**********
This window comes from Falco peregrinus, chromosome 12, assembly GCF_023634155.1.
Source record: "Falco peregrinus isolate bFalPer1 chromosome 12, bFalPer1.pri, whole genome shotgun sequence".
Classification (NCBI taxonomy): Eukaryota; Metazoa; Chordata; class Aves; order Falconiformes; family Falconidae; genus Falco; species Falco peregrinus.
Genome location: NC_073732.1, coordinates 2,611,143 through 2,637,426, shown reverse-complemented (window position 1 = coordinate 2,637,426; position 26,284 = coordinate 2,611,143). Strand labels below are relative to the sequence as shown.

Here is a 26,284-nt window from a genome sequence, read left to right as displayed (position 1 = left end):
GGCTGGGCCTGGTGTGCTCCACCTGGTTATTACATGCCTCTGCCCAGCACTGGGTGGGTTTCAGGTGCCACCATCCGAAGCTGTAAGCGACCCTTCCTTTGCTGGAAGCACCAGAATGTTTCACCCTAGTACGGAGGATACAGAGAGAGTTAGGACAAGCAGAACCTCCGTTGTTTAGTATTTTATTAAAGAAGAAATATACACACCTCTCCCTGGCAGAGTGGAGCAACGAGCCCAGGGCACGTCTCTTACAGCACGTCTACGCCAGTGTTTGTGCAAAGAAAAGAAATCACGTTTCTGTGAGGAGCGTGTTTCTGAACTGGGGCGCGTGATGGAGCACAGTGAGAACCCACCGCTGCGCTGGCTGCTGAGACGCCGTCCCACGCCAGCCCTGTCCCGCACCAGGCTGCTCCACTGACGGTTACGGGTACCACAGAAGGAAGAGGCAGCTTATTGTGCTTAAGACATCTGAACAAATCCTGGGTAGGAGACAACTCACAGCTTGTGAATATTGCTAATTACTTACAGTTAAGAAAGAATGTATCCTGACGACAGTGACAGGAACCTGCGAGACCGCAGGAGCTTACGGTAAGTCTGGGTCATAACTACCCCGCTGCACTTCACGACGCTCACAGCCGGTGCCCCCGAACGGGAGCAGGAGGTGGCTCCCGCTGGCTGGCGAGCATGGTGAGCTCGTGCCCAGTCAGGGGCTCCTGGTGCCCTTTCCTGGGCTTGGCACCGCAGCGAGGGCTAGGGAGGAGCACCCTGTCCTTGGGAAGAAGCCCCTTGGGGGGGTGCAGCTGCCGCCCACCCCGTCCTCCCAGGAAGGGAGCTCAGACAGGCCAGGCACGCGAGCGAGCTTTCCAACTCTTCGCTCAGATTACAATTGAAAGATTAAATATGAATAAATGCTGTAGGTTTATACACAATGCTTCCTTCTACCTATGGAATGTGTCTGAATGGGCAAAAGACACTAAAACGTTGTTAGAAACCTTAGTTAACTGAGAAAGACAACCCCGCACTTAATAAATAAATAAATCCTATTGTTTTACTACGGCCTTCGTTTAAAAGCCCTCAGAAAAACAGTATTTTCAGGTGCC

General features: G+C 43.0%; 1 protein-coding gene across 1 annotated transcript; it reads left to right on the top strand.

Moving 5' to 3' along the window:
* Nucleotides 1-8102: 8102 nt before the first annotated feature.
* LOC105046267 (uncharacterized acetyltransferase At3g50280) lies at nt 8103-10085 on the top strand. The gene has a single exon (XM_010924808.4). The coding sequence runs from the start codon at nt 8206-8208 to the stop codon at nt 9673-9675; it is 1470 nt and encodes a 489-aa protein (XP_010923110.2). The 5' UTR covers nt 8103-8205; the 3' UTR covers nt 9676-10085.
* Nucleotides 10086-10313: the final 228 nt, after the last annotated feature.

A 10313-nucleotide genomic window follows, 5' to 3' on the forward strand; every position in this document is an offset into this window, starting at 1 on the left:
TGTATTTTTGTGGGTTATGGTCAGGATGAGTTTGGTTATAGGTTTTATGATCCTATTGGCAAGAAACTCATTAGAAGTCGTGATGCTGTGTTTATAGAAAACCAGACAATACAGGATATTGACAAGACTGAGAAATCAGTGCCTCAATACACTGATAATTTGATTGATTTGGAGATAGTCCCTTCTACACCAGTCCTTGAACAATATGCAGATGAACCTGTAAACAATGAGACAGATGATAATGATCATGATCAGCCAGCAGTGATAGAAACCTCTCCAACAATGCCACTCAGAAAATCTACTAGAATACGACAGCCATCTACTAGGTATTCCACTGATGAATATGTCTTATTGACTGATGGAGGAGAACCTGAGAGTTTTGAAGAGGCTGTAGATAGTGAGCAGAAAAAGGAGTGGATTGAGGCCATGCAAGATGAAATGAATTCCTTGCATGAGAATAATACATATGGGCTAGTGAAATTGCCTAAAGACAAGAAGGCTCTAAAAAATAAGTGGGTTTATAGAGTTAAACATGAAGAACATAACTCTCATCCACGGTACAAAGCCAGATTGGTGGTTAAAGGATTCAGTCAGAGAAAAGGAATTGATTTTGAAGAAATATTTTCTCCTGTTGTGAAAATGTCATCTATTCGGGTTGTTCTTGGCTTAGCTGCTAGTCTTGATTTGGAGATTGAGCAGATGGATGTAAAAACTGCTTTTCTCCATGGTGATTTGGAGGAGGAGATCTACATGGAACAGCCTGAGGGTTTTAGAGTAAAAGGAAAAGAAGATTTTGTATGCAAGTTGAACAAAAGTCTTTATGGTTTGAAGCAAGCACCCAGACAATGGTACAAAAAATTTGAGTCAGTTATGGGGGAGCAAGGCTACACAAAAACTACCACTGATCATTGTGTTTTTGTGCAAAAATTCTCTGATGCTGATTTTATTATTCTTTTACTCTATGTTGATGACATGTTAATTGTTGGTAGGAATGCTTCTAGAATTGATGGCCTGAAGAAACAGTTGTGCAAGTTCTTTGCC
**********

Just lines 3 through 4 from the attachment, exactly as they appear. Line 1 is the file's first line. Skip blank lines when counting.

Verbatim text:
Classification (NCBI taxonomy): Eukaryota; Metazoa; Chordata; class Aves; order Falconiformes; family Falconidae; genus Falco; species Falco peregrinus.
Genome location: NC_073732.1, coordinates 2,611,143 through 2,637,426, shown reverse-complemented (window position 1 = coordinate 2,637,426; position 26,284 = coordinate 2,611,143). Strand labels below are relative to the sequence as shown.